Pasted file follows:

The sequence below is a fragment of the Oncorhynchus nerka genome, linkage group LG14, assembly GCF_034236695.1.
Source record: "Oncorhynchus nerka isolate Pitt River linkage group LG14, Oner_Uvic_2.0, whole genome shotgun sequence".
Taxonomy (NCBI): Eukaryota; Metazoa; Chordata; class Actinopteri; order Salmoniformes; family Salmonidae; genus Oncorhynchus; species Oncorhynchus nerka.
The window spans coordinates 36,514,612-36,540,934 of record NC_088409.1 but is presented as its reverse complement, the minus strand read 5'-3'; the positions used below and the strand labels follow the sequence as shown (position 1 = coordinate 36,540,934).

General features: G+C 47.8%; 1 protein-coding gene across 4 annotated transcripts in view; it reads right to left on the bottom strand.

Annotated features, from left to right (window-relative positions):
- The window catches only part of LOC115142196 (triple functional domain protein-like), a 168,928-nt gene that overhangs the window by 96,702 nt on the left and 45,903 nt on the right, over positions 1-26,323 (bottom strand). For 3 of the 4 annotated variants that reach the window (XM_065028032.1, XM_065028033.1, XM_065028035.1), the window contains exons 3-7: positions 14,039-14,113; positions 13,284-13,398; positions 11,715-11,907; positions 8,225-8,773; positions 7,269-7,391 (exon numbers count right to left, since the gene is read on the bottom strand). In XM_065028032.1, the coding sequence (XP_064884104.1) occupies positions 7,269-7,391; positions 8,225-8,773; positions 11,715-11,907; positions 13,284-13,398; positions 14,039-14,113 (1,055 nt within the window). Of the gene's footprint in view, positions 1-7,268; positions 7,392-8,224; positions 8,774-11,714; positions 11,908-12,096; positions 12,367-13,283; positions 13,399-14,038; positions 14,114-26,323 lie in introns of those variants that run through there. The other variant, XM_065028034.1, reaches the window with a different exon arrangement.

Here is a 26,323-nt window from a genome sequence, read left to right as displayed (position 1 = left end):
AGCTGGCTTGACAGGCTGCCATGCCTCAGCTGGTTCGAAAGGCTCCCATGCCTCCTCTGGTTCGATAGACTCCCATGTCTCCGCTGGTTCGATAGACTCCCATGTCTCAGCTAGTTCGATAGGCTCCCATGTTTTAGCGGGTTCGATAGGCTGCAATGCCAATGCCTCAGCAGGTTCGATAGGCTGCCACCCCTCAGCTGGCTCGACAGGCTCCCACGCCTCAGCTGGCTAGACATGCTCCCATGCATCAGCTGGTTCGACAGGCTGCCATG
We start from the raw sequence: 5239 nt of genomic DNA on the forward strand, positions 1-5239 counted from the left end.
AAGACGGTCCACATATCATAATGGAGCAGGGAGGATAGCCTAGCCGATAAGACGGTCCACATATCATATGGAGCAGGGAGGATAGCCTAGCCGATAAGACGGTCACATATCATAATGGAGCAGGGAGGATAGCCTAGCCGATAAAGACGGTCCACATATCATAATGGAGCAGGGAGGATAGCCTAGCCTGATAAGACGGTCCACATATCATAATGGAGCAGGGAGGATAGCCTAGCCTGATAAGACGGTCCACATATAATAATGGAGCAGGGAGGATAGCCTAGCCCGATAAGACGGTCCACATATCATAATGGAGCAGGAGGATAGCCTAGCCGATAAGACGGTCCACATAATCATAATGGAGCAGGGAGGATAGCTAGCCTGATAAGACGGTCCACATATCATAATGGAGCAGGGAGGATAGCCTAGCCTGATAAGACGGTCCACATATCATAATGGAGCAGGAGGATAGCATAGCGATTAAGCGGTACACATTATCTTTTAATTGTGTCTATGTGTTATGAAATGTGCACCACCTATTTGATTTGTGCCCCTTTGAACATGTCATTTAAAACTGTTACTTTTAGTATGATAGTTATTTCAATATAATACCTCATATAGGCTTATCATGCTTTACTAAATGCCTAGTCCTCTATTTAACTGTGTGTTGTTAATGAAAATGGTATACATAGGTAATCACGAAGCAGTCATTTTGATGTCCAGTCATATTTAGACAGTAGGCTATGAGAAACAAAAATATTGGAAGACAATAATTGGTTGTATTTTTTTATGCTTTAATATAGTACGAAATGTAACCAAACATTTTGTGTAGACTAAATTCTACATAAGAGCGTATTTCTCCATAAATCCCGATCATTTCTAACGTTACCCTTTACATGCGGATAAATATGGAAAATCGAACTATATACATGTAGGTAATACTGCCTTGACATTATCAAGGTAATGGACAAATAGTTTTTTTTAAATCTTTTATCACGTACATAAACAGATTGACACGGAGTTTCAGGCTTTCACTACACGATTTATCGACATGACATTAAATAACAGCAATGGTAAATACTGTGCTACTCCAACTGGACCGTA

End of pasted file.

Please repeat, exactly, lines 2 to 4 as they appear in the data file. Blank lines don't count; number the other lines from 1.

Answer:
Source record: "Oncorhynchus nerka isolate Pitt River linkage group LG14, Oner_Uvic_2.0, whole genome shotgun sequence".
Taxonomy (NCBI): Eukaryota; Metazoa; Chordata; class Actinopteri; order Salmoniformes; family Salmonidae; genus Oncorhynchus; species Oncorhynchus nerka.
The window spans coordinates 36,514,612-36,540,934 of record NC_088409.1 but is presented as its reverse complement, the minus strand read 5'-3'; the positions used below and the strand labels follow the sequence as shown (position 1 = coordinate 36,540,934).